Competing interests: The authors have declared that no competing interests exist.
Theoretical accounts of decision making emphasize a distinction between two systems competing for control of behavior [1–6]: one that is fast and automatic, and one that is slow and deliberative. These systems occupy different points along a trade-off between accuracy and computational demand (henceforth demand), making each one suitable for particular task demands. This raises the problem of arbitration: how does the brain adaptively determine which system to use at any given time? Answering this question depends on models and experimental tasks that embody the accuracy-demand trade-off at the heart of dual-system models.
Recent research formalizes the dual-system architecture in the framework of reinforcement learning [7, 8], a computational approach to value-guided decision-making that we describe in further detail below. The application of reinforcement learning methods to dual-process models of decision-making sparked an explosion of empirical and theoretical developments over the past decade because it offers a computationally precise characterization of the distinction between “automatic” and “controlled” processes for the task of value guided decision-making. Current research assumes that experimental methods grounded in reinforcement learning also capture a trade-off between accuracy (the proportion of value-maximizing actions) and computational demand (the minimization of computational effort and related costs), but this assumption remains largely untested (cf. ).
Currently, the dominant method that aims to dissociate mechanisms of behavioral control within the reinforcement learning framework is the “two-step task” introduced by Daw, Gershman, Seymour, Dayan, and Dolan  (Fig 1A), which we describe in detail in the next section. This task has proven to be a useful and popular tool to characterize the neural [8, 10–18], behavioral [19–31] and clinical [32–35] implications of dual-process models within the reinforcement learning framework. However, in this paper we argue that the two-step task does not induce a trade-off between accuracy and demand: Our simulations show that the “deliberative” strategy does not increase performance accuracy on the task. These simulations mirror a recent report by Akam, Costa, and Dayan , who also show that the two-step task does not embody a trade-off between model-based control and reward. Here, we expand on that result by showing that it holds across an exhaustive range of reinforcement learning parameters. Furthermore, we show that the same shortcoming is present in other, more recent variants of the task that have been reported. We then identify five factors that collectively restrict the accuracy benefits posited to arise from model-based control. Finally, we describe a novel task that induces the accuracy-demand trade-off, while retaining the ability to dissociate formally between distinct processes of behavioral control.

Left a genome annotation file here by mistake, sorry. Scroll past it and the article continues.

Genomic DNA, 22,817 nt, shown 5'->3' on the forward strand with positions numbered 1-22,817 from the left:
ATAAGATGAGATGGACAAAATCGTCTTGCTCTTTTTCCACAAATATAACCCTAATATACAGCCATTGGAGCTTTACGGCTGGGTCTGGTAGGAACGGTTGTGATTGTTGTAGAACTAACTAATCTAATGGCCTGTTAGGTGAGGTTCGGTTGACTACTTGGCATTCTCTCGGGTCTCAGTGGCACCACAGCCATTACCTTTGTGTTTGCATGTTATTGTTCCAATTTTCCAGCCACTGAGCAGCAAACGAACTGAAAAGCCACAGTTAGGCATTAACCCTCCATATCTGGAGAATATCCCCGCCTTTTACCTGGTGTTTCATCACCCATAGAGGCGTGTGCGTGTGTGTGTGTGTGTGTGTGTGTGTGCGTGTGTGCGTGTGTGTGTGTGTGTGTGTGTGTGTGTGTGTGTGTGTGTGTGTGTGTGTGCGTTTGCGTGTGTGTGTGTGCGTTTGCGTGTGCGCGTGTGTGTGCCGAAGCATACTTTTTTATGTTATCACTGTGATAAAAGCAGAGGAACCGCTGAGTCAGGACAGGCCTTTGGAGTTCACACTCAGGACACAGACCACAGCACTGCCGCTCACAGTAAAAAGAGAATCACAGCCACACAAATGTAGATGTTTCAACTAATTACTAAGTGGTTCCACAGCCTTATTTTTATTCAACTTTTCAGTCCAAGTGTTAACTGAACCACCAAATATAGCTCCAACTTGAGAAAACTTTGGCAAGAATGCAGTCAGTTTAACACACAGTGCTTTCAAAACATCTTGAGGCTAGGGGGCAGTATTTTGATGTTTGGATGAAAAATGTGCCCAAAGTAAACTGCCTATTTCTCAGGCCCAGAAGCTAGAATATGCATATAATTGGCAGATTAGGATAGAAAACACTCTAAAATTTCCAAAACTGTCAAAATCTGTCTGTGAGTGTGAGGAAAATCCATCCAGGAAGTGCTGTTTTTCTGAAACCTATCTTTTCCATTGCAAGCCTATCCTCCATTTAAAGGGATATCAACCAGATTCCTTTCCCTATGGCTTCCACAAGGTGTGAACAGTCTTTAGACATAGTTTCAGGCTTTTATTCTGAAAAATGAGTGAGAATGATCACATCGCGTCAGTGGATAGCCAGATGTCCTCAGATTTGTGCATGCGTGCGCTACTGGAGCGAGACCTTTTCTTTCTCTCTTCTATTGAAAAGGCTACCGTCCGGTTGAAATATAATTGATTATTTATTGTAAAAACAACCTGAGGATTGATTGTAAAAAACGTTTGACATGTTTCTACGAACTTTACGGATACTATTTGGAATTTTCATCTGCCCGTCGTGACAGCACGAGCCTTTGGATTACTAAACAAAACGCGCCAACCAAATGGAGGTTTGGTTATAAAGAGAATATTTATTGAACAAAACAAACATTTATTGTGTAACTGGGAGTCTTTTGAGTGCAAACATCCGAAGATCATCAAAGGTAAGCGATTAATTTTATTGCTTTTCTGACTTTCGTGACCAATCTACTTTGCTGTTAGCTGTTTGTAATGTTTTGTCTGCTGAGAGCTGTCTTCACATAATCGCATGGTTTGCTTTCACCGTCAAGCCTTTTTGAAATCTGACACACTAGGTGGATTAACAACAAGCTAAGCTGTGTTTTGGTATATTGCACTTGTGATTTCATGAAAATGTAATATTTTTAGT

(A) State transition structure of the original two-step paradigm. Each first-stage choice has a high probability of transitioning to one of two states and a low probability of transitioning to the other. Each second-stage choice is associated with a probability of obtaining a binary reward. (B) To encourage learning, the second-stage reward probabilities change slowly over the course of the experiment.
Dual-process models in the reinforcement learning setting